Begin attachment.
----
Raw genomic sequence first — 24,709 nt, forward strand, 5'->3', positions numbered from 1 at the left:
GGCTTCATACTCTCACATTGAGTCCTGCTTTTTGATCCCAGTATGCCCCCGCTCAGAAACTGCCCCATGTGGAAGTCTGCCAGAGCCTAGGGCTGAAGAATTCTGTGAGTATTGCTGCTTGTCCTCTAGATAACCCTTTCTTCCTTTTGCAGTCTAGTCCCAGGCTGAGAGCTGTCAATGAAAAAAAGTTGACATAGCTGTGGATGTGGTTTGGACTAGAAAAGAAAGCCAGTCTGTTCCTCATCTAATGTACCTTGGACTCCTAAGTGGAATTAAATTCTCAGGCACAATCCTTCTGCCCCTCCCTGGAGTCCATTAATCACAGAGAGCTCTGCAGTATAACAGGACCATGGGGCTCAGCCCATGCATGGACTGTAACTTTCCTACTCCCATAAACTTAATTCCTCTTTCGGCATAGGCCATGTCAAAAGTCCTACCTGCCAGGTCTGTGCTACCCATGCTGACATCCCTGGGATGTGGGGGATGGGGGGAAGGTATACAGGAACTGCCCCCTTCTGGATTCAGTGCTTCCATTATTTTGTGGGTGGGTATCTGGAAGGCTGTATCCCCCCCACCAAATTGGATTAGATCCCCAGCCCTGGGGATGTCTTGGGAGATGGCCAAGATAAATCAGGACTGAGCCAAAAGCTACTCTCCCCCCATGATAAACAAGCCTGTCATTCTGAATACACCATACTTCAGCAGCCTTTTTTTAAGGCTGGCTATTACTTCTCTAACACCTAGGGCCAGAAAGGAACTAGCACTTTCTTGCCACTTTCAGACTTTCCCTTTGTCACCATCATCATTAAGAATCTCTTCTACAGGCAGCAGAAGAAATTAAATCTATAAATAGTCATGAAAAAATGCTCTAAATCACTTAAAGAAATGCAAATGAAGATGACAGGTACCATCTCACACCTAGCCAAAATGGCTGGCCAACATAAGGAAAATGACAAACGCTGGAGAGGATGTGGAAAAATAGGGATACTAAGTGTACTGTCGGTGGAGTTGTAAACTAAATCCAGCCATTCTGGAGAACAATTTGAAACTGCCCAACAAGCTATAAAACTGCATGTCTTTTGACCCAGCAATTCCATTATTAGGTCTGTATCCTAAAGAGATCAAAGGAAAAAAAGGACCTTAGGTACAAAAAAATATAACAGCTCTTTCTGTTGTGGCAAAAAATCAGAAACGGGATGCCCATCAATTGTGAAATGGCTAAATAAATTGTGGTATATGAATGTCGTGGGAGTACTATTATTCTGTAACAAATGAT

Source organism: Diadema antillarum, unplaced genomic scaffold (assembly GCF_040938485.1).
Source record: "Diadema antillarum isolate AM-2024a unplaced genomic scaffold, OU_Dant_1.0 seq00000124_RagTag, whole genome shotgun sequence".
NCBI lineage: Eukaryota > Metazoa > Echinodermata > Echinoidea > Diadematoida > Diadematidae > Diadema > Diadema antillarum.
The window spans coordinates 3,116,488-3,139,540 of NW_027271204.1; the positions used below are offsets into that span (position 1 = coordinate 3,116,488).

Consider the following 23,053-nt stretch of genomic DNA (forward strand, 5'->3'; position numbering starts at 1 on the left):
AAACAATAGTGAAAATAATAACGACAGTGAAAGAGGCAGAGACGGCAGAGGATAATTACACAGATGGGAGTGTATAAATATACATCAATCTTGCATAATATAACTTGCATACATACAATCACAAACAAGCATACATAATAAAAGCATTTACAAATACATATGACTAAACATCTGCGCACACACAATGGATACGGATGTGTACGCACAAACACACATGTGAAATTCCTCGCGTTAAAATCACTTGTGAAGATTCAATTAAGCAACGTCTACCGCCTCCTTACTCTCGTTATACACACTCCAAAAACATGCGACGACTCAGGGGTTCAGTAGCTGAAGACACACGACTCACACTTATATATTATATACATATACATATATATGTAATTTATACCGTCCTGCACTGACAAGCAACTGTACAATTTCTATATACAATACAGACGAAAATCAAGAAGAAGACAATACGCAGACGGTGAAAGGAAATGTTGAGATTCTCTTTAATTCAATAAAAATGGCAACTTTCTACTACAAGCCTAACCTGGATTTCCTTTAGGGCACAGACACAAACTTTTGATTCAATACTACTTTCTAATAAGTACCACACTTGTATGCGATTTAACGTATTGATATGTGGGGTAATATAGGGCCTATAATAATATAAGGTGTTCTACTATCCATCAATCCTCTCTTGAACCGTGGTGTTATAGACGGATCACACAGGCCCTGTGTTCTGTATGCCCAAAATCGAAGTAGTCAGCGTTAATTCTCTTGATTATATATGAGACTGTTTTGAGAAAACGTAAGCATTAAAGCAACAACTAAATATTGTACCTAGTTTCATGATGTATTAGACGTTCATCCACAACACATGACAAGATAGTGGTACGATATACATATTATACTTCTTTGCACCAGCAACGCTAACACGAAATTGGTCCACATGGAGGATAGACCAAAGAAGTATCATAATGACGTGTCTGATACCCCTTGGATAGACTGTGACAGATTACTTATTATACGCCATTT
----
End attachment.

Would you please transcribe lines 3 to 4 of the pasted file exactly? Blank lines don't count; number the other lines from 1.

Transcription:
Source organism: Diadema antillarum, unplaced genomic scaffold (assembly GCF_040938485.1).
Source record: "Diadema antillarum isolate AM-2024a unplaced genomic scaffold, OU_Dant_1.0 seq00000124_RagTag, whole genome shotgun sequence".